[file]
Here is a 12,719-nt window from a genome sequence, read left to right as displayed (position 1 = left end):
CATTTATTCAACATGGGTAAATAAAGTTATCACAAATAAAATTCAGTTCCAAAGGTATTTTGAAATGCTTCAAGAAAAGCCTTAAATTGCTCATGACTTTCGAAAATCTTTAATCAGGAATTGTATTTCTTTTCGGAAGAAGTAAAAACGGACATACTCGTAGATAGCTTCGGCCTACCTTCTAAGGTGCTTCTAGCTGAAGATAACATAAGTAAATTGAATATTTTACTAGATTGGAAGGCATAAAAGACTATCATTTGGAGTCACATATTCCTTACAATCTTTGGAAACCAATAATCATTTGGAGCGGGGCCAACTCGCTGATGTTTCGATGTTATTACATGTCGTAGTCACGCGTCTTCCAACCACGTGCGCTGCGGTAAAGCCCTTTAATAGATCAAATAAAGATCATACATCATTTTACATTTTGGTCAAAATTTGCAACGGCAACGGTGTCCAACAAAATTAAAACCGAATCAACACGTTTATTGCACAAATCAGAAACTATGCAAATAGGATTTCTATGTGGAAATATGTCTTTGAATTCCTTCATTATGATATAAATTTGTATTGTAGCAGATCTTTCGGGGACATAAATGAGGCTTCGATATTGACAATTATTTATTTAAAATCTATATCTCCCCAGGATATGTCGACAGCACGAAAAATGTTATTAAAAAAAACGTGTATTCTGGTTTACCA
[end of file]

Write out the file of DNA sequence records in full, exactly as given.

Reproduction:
Here is a 12,719-nt window from a genome sequence, read left to right as displayed (position 1 = left end):
CATTTATTCAACATGGGTAAATAAAGTTATCACAAATAAAATTCAGTTCCAAAGGTATTTTGAAATGCTTCAAGAAAAGCCTTAAATTGCTCATGACTTTCGAAAATCTTTAATCAGGAATTGTATTTCTTTTCGGAAGAAGTAAAAACGGACATACTCGTAGATAGCTTCGGCCTACCTTCTAAGGTGCTTCTAGCTGAAGATAACATAAGTAAATTGAATATTTTACTAGATTGGAAGGCATAAAAGACTATCATTTGGAGTCACATATTCCTTACAATCTTTGGAAACCAATAATCATTTGGAGCGGGGCCAACTCGCTGATGTTTCGATGTTATTACATGTCGTAGTCACGCGTCTTCCAACCACGTGCGCTGCGGTAAAGCCCTTTAATAGATCAAATAAAGATCATACATCATTTTACATTTTGGTCAAAATTTGCAACGGCAACGGTGTCCAACAAAATTAAAACCGAATCAACACGTTTATTGCACAAATCAGAAACTATGCAAATAGGATTTCTATGTGGAAATATGTCTTTGAATTCCTTCATTATGATATAAATTTGTATTGTAGCAGATCTTTCGGGGACATAAATGAGGCTTCGATATTGACAATTATTTATTTAAAATCTATATCTCCCCAGGATATGTCGACAGCACGAAAAATGTTATTAAAAAAAACGTGTATTCTGGTTTACCA